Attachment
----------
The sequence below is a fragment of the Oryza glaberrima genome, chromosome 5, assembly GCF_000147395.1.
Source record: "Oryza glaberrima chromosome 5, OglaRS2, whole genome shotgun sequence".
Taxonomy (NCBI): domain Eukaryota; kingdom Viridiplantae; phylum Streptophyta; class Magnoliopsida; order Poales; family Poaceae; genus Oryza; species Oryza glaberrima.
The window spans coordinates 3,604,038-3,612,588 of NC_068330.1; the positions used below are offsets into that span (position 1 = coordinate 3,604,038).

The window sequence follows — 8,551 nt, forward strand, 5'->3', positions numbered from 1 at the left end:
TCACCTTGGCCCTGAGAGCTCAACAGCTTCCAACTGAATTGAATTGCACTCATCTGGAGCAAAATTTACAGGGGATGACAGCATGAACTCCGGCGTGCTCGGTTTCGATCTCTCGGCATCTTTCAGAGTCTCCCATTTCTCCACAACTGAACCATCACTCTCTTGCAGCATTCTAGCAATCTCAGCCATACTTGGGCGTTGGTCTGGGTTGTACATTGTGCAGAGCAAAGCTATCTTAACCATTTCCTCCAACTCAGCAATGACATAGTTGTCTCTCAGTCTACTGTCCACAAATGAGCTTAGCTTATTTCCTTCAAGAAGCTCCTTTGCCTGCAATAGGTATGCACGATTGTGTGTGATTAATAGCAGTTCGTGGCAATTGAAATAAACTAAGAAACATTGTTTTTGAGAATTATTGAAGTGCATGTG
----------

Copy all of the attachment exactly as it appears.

The sequence below is a fragment of the Oryza glaberrima genome, chromosome 5, assembly GCF_000147395.1.
Source record: "Oryza glaberrima chromosome 5, OglaRS2, whole genome shotgun sequence".
Taxonomy (NCBI): domain Eukaryota; kingdom Viridiplantae; phylum Streptophyta; class Magnoliopsida; order Poales; family Poaceae; genus Oryza; species Oryza glaberrima.
The window spans coordinates 3,604,038-3,612,588 of NC_068330.1; the positions used below are offsets into that span (position 1 = coordinate 3,604,038).

The window sequence follows — 8,551 nt, forward strand, 5'->3', positions numbered from 1 at the left end:
TCACCTTGGCCCTGAGAGCTCAACAGCTTCCAACTGAATTGAATTGCACTCATCTGGAGCAAAATTTACAGGGGATGACAGCATGAACTCCGGCGTGCTCGGTTTCGATCTCTCGGCATCTTTCAGAGTCTCCCATTTCTCCACAACTGAACCATCACTCTCTTGCAGCATTCTAGCAATCTCAGCCATACTTGGGCGTTGGTCTGGGTTGTACATTGTGCAGAGCAAAGCTATCTTAACCATTTCCTCCAACTCAGCAATGACATAGTTGTCTCTCAGTCTACTGTCCACAAATGAGCTTAGCTTATTTCCTTCAAGAAGCTCCTTTGCCTGCAATAGGTATGCACGATTGTGTGTGATTAATAGCAGTTCGTGGCAATTGAAATAAACTAAGAAACATTGTTTTTGAGAATTATTGAAGTGCATGTG